PM: Please share your story as to why you started your business.
ET: My father made cider as long as 40—50 years ago, so I grew up around it, however, I didn't pick it up until recently.
I lived out of the country for quite a while (Spain for 7 years and then India for 5 years and other places in between for short periods of time) and came back to the U.S. 10 years ago. I went into movie production in the city (NYC), and then I started fooling around making cider in my garage in upstate NY.
I would go to Jenkins-Lueken Orchards in New Paltz to buy juice, and the owner there is the grandson of who my father used to buy juice from when he made cider long ago-quite a connection. I was experimenting with cider making and we both realized that cider was really hot. So three years ago, we decided to start a business – my business partner runs the farm, and I do the business side.
Here we are three years later. The first couple of years we spent getting the appropriate licensing, building a small facility, doing testing, and spending time to perfect a product. We’re not a year into sales and we’re already looking at distributors and thinking about how we can expand and move up.
The first year we did pretty well –it’s not your typical craft or hard cider, it’s a still cider, which is a European type cider- it’s “off-dry”. I created a really nice balanced cider that’s barely sweet – so much so, most people think it’s dry. I did 36 tests to get it the way I wanted it.
I hope to finalize deals with a few distributors and have state-wide distribution. Then I’ll be able to spend more time at the cidery and more time at events.
PM: As a small company, how do you maximize your marketing spend so that you get the most return for your investment? What types of programs have you done/are doing?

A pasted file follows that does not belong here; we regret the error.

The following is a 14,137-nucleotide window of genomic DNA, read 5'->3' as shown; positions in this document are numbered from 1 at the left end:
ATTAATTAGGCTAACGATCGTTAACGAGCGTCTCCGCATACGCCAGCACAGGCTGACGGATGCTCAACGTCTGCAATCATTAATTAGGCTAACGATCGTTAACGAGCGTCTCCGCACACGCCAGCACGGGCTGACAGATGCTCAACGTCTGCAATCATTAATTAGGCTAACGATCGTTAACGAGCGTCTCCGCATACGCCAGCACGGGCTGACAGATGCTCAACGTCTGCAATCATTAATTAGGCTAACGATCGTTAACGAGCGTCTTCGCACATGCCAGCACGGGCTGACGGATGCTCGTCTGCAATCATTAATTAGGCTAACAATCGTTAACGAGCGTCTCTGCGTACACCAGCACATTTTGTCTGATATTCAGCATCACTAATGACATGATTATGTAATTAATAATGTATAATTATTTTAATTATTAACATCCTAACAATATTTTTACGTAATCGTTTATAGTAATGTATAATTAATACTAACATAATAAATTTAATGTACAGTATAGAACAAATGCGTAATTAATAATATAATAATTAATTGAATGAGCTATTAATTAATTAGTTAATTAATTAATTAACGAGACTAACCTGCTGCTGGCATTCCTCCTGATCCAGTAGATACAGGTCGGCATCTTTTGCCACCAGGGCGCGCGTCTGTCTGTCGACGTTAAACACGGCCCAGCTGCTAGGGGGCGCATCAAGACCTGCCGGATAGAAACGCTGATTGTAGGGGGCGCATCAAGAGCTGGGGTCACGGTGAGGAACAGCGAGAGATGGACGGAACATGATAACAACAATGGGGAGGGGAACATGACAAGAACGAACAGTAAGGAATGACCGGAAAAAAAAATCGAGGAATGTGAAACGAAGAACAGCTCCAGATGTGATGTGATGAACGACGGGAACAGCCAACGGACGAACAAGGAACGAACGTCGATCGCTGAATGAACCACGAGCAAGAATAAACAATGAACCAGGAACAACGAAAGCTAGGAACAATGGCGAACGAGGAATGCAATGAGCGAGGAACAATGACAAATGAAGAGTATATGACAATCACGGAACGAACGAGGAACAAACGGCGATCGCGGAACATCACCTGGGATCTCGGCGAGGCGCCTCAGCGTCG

ET: One thing that we’re lacking is cash, so I can’t spend money on marketing. What I do is I go to as many events, tastings, etc., as I can but I’m selective. I don’t give out more free samples than what can be bought.
We do some media outreach as well. We have a media section on our website and we do cross promotion. I spend a lot of time at my computer researching potential events and programs.
PM: What do you consider your top business challenges?
One of the top business challenges for us is getting into enough places to sell our product. You have to be presented to as many points-of-sale places, whether it’s grocery stores, restaurants, bars, or liquor stores. You then have to get it out there so people can taste it. It’s hard for one person to do all of that. There are distributors but they’re not necessarily sales people, they’re taking orders.
PM: What are you doing to address these challenges?
ET: We’re looking at distributors but you have to make compromises when you go that route. Sometimes you get push back from them – your needs don’t always align with what they say they can deliver. You have to be firm with distributors but sometimes you just have to make the deal.
PM: What would you like to accomplish over the next year? Over the next three years?
ET: Over the next year, I’d like to expand regionally in NY state and then other states like New Jersey, Connecticut, up in New England, and Pennsylvania.
Over the next three years, I’d like to spread out beyond the northeast. In 3-5 years, I’d like to be national. I’m also already talking to international contacts – maybe stuff will happen - you have to plant seeds everywhere. It’s a numbers game and the more seeds you plant sooner, the more you’ll get back in 6 months to a year from now.
PM: Please share any books, websites, events, speakers, etc., that you enjoy and leverage in order to stay on top of what’s going on in the industry, in your neighborhood, with your customers or resources you used to launch/manage your own a business.
ET: I’m a much better researcher. I spend a lot of time on the computer, researching to find the best events and opportunities.
I've also done some Skype sessions for branding and marketing with a consultant that has proven to be beneficial.
Contact Yankee Folly Cidery at: